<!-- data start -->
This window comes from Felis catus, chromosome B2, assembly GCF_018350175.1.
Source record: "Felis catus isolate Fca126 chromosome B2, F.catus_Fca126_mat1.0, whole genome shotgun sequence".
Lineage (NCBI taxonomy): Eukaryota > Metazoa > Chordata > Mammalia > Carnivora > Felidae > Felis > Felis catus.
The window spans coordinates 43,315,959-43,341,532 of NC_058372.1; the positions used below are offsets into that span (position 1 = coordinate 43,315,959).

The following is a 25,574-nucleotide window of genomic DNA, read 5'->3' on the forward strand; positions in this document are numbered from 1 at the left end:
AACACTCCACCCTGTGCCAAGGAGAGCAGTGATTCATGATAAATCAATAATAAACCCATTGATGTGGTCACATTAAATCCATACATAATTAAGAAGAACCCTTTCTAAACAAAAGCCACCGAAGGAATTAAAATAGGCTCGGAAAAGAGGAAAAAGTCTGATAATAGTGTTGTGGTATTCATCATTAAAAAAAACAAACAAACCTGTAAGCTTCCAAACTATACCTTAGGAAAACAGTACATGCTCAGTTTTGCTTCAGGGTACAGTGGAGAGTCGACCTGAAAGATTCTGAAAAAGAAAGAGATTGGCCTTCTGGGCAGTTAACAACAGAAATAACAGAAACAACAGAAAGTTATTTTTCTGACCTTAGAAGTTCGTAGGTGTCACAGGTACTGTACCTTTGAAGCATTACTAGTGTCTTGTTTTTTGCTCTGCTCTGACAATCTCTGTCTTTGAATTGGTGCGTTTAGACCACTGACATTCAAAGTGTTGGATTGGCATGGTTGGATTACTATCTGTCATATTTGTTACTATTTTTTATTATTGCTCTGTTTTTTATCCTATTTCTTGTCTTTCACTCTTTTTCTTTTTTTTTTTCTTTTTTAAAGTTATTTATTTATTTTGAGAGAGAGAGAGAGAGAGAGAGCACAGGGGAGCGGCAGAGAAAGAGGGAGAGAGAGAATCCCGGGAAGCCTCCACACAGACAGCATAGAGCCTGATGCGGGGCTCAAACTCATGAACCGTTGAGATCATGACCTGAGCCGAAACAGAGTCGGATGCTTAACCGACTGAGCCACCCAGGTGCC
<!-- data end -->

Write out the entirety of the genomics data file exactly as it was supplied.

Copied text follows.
This window comes from Felis catus, chromosome B2, assembly GCF_018350175.1.
Source record: "Felis catus isolate Fca126 chromosome B2, F.catus_Fca126_mat1.0, whole genome shotgun sequence".
Lineage (NCBI taxonomy): Eukaryota > Metazoa > Chordata > Mammalia > Carnivora > Felidae > Felis > Felis catus.
The window spans coordinates 43,315,959-43,341,532 of NC_058372.1; the positions used below are offsets into that span (position 1 = coordinate 43,315,959).

The following is a 25,574-nucleotide window of genomic DNA, read 5'->3' on the forward strand; positions in this document are numbered from 1 at the left end:
AACACTCCACCCTGTGCCAAGGAGAGCAGTGATTCATGATAAATCAATAATAAACCCATTGATGTGGTCACATTAAATCCATACATAATTAAGAAGAACCCTTTCTAAACAAAAGCCACCGAAGGAATTAAAATAGGCTCGGAAAAGAGGAAAAAGTCTGATAATAGTGTTGTGGTATTCATCATTAAAAAAAACAAACAAACCTGTAAGCTTCCAAACTATACCTTAGGAAAACAGTACATGCTCAGTTTTGCTTCAGGGTACAGTGGAGAGTCGACCTGAAAGATTCTGAAAAAGAAAGAGATTGGCCTTCTGGGCAGTTAACAACAGAAATAACAGAAACAACAGAAAGTTATTTTTCTGACCTTAGAAGTTCGTAGGTGTCACAGGTACTGTACCTTTGAAGCATTACTAGTGTCTTGTTTTTTGCTCTGCTCTGACAATCTCTGTCTTTGAATTGGTGCGTTTAGACCACTGACATTCAAAGTGTTGGATTGGCATGGTTGGATTACTATCTGTCATATTTGTTACTATTTTTTATTATTGCTCTGTTTTTTATCCTATTTCTTGTCTTTCACTCTTTTTCTTTTTTTTTTTCTTTTTTAAAGTTATTTATTTATTTTGAGAGAGAGAGAGAGAGAGAGAGCACAGGGGAGCGGCAGAGAAAGAGGGAGAGAGAGAATCCCGGGAAGCCTCCACACAGACAGCATAGAGCCTGATGCGGGGCTCAAACTCATGAACCGTTGAGATCATGACCTGAGCCGAAACAGAGTCGGATGCTTAACCGACTGAGCCACCCAGGTGCC